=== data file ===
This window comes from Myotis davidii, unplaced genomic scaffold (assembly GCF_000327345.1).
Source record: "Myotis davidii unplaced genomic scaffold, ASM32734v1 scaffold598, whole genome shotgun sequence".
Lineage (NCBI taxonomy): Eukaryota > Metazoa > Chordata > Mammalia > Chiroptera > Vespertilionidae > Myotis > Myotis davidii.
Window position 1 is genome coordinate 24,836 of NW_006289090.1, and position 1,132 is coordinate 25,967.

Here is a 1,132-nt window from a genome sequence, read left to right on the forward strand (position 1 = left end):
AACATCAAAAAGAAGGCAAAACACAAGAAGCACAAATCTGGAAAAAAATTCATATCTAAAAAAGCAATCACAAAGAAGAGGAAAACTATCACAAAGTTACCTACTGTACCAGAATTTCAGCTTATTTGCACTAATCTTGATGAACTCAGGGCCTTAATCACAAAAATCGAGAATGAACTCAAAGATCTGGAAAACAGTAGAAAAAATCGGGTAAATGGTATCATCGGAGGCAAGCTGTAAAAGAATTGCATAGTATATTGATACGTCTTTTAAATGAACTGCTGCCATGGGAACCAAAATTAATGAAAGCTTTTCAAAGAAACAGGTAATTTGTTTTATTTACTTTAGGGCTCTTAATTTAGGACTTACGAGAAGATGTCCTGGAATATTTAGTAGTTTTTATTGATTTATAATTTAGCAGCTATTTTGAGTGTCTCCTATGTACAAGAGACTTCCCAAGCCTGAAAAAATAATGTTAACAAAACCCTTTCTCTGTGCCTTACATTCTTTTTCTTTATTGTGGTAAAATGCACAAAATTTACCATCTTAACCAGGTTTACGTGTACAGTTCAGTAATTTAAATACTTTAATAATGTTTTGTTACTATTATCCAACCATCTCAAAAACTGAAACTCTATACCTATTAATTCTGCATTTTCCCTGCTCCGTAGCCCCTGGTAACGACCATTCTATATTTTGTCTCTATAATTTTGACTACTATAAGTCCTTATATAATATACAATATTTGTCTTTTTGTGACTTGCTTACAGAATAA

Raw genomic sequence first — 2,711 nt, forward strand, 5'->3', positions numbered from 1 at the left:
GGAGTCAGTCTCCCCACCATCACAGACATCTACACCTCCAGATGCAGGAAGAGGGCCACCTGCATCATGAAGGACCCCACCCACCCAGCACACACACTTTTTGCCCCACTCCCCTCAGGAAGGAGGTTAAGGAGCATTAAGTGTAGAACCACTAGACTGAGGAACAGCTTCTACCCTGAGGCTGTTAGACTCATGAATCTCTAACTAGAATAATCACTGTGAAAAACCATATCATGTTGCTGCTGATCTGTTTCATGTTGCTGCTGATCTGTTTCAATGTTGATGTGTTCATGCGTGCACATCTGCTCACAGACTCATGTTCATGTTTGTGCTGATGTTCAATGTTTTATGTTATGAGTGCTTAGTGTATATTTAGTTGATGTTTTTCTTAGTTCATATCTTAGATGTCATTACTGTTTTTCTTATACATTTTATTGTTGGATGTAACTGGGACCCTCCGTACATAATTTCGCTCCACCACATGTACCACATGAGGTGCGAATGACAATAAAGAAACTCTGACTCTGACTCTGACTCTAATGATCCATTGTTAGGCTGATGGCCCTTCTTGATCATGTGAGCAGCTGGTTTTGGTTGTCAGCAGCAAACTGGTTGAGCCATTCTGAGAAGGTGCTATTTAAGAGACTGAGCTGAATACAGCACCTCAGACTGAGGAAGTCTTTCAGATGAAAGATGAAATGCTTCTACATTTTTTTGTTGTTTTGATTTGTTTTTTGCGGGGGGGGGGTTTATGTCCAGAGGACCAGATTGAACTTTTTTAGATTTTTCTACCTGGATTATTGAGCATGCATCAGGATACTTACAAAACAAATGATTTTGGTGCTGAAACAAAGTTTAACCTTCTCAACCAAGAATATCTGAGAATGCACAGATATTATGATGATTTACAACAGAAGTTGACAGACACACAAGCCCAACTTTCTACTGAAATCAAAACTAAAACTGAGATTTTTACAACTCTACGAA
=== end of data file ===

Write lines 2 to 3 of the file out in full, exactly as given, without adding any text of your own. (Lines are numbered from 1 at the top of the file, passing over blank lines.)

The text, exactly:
Source record: "Myotis davidii unplaced genomic scaffold, ASM32734v1 scaffold598, whole genome shotgun sequence".
Lineage (NCBI taxonomy): Eukaryota > Metazoa > Chordata > Mammalia > Chiroptera > Vespertilionidae > Myotis > Myotis davidii.